In this dissertation we address the following questions. (1) Are common PNMT promoter SNPs associated with obesity in populo? (2) Do the associated and LD-tagged SNPs disrupt mammalian-conserved regulatory motifs predicted in silico and verified in vitro ? (3) Can we replicate in vitro haplotype-specific and transcription-factor-specific regulatory effects consistent with the association? (4) Can we build an in silico model of chromaffin cell changes in response to PNMT deficiency in humans based on in vivo mRNA expression profies from PNMT KO vs WT mice?
The most significant findings of this dissertation are as follows. Two common SNPs, one which destroys a Sp1 activation motif (rs3764351) and one which creates a Sox17 inhibitory motif (rs876493), together generate a low-activity PNMT promoter which is associated with obesity in European-American females. We identify the SNPs by resequencing, predict function by phylogenetic footprinting, then validate the bioinformatic prediction in EMSA and Luciferase promoter reporter assays. In an GO clustering analysis of adrenal-specific transcriptome changes in PNMT KO versus WT mice we identify an enrichment for obesity-associated and lipid metabolism genes among those differentially expressed. Together, these results present a genetic, molecular and cellular mechanism whereby the obesity-associated SNPs alter chromaffin cell function to produce the obesity phenotype. The experimental results can be used for pharmacogenomics research, while the genetic evidence can be used to help identify women at risk for obesity, a lifespan-reducing disease with prevalence > 20% in the USA.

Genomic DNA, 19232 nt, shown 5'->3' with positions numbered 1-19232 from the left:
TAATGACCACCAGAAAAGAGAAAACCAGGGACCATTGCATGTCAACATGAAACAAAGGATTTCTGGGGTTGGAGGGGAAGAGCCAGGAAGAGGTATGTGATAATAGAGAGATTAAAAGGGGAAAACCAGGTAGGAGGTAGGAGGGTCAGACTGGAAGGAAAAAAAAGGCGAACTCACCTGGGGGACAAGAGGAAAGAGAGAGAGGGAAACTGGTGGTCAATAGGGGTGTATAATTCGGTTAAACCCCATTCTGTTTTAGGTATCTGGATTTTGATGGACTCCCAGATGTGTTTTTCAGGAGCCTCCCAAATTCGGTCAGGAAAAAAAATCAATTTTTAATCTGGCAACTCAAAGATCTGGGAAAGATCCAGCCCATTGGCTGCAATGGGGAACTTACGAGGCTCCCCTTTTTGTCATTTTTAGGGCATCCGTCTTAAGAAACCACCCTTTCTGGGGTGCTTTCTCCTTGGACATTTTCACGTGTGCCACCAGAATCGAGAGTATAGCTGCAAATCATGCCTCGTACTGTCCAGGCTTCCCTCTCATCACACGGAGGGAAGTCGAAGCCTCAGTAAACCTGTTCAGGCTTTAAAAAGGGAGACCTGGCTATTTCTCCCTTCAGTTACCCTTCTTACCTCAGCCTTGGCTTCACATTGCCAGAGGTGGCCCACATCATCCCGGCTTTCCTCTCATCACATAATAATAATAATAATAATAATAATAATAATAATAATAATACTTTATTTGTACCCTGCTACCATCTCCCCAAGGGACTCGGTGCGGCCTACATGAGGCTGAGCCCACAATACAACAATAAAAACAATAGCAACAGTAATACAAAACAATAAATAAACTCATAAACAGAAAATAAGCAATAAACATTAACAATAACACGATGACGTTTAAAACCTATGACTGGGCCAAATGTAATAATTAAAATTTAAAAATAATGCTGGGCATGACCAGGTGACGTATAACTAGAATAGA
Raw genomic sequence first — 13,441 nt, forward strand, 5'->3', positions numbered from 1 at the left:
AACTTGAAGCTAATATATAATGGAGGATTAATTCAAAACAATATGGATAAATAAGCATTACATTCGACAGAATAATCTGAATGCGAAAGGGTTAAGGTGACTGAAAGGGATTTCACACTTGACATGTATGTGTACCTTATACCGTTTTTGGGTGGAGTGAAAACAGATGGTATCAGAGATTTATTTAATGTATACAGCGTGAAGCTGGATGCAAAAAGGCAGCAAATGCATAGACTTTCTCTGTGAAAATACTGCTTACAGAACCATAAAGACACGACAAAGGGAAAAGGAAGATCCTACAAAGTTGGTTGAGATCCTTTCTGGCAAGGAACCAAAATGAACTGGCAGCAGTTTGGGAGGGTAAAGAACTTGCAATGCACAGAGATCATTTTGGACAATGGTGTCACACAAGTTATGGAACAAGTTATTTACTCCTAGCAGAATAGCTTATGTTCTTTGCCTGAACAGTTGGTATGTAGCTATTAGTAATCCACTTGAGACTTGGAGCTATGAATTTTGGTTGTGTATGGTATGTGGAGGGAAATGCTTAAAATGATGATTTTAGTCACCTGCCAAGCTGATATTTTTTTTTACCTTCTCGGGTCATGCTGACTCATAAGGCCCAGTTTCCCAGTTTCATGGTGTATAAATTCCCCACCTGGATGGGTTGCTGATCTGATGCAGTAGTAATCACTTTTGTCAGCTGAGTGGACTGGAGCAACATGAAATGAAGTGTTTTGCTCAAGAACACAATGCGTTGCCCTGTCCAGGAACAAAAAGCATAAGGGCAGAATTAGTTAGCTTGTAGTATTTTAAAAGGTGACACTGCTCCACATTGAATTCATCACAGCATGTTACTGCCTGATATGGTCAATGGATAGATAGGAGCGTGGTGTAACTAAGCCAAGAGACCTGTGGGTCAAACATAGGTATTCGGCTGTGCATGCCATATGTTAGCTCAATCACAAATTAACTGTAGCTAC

|Advisor:||O'Connor, Daniel T., Subramaniam, Shankar|
|Commitee:||Bafna, Vineet, Tesler, Glenn, Wang, Wei, Ziegler, Michael|
|School:||University of California, San Diego|
|School Location:||United States -- California|
|Source:||DAI-B 70/05, Dissertation Abstracts International|
|Subjects:||Genetics, Bioinformatics, Epidemiology|
|Keywords:||Epinephrine, Obesity, Phenylethanolamine, Promoter, Single nucleotide polymorphisms, Transcription factor|
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